It was another case of sheer talent, drive, and determination breaking down barriers. In this case, it was in sports, business, and politics.
Norman Kwong became the first Chinese-Canadian to play in the Canadian Football League (CFL). At 5’9” and 190lbs, his speed and power earned him the nickname “The China Clipper”.
The son of immigrants, he was born in Calgary Alberta, and at the young age of 18, he turned professional and was asked to join the Calgary Stampeders of the CFL, as they went on to win the Grey Cup, becoming the youngest player to win that championship cup, a record which stood for 62 years.
In a time of real racial discrimination he was able to use humour to defuse hostility. That ability to take as well as give a ribbing combined with his very obvious sports talent, earned him the respect of all in the sports world and served as a trailblazer for other Asian-Canadians.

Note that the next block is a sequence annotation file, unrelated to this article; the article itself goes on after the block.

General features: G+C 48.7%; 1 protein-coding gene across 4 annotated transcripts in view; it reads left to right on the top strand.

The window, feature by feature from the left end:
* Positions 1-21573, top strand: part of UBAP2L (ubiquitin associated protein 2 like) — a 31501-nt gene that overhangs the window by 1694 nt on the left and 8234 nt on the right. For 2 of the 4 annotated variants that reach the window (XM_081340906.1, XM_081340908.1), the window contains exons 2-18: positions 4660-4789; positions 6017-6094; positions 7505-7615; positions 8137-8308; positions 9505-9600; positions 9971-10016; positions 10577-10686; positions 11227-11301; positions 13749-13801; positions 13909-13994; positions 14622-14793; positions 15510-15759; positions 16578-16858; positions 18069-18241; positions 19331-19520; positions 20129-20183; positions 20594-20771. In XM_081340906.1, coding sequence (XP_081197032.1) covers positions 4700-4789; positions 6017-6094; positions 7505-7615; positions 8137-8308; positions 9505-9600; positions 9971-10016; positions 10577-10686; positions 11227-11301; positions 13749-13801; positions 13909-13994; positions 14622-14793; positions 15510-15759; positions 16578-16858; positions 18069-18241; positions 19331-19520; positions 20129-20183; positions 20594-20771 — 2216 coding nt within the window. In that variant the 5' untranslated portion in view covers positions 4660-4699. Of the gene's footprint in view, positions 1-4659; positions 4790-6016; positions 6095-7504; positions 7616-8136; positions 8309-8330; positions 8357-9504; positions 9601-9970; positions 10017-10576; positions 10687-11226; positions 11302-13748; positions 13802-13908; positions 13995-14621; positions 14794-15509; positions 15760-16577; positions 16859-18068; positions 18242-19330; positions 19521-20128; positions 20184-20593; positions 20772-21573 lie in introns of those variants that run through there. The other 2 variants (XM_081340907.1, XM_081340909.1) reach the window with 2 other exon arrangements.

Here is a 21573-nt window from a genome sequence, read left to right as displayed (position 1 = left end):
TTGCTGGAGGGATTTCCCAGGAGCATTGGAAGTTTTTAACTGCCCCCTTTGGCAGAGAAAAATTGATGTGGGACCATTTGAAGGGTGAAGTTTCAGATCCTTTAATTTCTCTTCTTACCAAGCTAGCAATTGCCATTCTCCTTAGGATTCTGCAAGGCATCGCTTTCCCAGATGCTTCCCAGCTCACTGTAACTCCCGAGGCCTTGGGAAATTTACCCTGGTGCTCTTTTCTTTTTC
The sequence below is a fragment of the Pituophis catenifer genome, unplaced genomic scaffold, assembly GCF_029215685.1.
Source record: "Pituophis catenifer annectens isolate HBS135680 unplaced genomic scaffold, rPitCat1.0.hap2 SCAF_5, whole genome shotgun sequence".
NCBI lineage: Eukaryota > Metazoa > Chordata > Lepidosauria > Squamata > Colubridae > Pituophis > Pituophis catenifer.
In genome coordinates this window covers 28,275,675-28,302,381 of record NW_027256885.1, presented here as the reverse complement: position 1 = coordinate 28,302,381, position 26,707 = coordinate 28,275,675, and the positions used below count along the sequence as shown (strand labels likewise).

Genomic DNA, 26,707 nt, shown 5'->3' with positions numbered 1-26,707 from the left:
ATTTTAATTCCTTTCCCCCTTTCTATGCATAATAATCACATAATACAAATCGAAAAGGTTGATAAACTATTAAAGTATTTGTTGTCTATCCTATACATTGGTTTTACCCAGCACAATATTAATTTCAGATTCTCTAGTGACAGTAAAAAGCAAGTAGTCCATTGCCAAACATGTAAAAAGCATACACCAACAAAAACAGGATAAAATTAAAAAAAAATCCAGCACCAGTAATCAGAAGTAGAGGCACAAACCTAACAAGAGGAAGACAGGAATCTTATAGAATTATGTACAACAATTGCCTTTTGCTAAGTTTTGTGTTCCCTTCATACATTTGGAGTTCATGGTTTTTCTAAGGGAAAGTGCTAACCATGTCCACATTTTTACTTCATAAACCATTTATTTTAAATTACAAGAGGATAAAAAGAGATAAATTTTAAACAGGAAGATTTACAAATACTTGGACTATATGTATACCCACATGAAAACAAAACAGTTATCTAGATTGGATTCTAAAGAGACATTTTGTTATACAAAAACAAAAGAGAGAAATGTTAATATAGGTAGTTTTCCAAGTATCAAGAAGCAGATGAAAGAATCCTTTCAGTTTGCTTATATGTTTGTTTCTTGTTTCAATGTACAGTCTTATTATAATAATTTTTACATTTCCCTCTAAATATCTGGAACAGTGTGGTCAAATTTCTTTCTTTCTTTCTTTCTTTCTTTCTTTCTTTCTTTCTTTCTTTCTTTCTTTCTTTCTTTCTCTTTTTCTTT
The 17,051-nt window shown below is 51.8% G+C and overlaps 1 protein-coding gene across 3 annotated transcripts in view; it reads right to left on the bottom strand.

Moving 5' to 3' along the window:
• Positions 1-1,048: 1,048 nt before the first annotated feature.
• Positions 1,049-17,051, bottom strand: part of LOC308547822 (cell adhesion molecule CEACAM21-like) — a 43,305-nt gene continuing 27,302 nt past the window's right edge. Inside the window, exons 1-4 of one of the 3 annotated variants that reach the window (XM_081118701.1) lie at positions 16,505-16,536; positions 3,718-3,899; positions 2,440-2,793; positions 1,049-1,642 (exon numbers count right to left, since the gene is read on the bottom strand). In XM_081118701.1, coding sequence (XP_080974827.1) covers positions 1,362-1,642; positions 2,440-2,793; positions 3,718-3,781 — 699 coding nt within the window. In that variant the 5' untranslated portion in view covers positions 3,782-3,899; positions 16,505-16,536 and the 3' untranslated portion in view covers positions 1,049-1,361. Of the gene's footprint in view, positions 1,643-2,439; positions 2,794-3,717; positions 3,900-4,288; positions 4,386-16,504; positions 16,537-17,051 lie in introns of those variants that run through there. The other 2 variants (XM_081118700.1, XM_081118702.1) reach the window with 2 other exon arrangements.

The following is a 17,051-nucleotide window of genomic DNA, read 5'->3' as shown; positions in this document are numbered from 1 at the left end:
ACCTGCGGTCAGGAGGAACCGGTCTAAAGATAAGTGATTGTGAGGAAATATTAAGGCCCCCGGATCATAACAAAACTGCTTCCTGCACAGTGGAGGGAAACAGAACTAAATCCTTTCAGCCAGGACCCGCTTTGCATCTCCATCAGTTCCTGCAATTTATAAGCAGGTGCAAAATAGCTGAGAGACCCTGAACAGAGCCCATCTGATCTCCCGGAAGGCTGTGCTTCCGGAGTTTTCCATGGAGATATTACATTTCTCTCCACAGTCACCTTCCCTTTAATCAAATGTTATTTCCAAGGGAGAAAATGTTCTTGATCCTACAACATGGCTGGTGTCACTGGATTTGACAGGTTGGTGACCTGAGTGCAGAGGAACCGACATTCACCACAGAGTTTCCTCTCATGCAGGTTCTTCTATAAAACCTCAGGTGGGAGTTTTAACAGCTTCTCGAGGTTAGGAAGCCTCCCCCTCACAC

Alberta Order of Excellence– Youtube
In his career with the Calgary Stampeders from 1948 to 1950, and the the Edmonton Eskimos from 1951-1960, he smashed a number of football records and on retiring in 1960 held some 30 CFL records.
He was later successful in real estate and became part owner of the Calgary Flames hockey team,
He also became the president and general-manager of his former Stampeders team and helped the team back into financial success.
Selling his interest in the hockey team and stepped down from his positions with the Stampeders, he remained active as a member of the Canadian Council on Multiculturalism. He was awarded the prestigious Order-of-Canada in 1998.
Then to cap his incredible story, he was appointed as Lieutenant-Governor of his province of Alberta, serving from 2005 to 2010.Norman Kwong died in September 2016 at age 86.
Goodbye Norman Kwong– CBC
Additional information –sources